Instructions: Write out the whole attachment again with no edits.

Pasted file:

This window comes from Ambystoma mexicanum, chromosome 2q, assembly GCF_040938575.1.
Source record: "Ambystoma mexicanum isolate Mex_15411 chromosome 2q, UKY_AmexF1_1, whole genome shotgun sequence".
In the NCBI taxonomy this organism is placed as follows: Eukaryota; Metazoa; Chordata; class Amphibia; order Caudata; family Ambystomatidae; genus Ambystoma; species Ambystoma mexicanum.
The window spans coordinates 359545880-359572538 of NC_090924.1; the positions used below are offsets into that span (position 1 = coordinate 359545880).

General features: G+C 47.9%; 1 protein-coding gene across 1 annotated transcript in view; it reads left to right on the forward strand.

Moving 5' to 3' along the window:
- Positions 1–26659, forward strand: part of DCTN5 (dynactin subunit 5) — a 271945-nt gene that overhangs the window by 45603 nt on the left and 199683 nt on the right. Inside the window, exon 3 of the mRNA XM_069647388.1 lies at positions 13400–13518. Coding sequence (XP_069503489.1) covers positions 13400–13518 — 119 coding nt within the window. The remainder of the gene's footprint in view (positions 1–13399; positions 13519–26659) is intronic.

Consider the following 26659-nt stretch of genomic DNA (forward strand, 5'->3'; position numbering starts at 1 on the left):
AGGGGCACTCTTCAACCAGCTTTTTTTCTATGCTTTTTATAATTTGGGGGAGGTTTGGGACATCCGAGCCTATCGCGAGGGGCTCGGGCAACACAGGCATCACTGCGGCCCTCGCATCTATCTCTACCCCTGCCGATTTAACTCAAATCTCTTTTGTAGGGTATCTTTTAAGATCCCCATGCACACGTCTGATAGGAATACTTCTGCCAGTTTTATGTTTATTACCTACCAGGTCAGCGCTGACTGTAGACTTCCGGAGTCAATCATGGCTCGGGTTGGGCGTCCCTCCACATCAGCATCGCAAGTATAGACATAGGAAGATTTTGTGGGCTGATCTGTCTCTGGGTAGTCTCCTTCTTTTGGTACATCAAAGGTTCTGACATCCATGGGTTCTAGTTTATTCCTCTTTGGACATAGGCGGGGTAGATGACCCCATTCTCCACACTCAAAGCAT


This window comes from Ambystoma mexicanum, chromosome 2q, assembly GCF_040938575.1.
Source record: "Ambystoma mexicanum isolate Mex_15411 chromosome 2q, UKY_AmexF1_1, whole genome shotgun sequence".
In the NCBI taxonomy this organism is placed as follows: Eukaryota; Metazoa; Chordata; class Amphibia; order Caudata; family Ambystomatidae; genus Ambystoma; species Ambystoma mexicanum.
The window spans coordinates 359545880-359572538 of NC_090924.1; the positions used below are offsets into that span (position 1 = coordinate 359545880).

General features: G+C 47.9%; 1 protein-coding gene across 1 annotated transcript in view; it reads left to right on the forward strand.

Moving 5' to 3' along the window:
- Positions 1–26659, forward strand: part of DCTN5 (dynactin subunit 5) — a 271945-nt gene that overhangs the window by 45603 nt on the left and 199683 nt on the right. Inside the window, exon 3 of the mRNA XM_069647388.1 lies at positions 13400–13518. Coding sequence (XP_069503489.1) covers positions 13400–13518 — 119 coding nt within the window. The remainder of the gene's footprint in view (positions 1–13399; positions 13519–26659) is intronic.

Consider the following 26659-nt stretch of genomic DNA (forward strand, 5'->3'; position numbering starts at 1 on the left):
AGGGGCACTCTTCAACCAGCTTTTTTTCTATGCTTTTTATAATTTGGGGGAGGTTTGGGACATCCGAGCCTATCGCGAGGGGCTCGGGCAACACAGGCATCACTGCGGCCCTCGCATCTATCTCTACCCCTGCCGATTTAACTCAAATCTCTTTTGTAGGGTATCTTTTAAGATCCCCATGCACACGTCTGATAGGAATACTTCTGCCAGTTTTATGTTTATTACCTACCAGGTCAGCGCTGACTGTAGACTTCCGGAGTCAATCATGGCTCGGGTTGGGCGTCCCTCCACATCAGCATCGCAAGTATAGACATAGGAAGATTTTGTGGGCTGATCTGTCTCTGGGTAGTCTCCTTCTTTTGGTACATCAAAGGTTCTGACATCCATGGGTTCTAGTTTATTCCTCTTTGGACATAGGCGGGGTAGATGACCCCATTCTCCACACTCAAAGCAT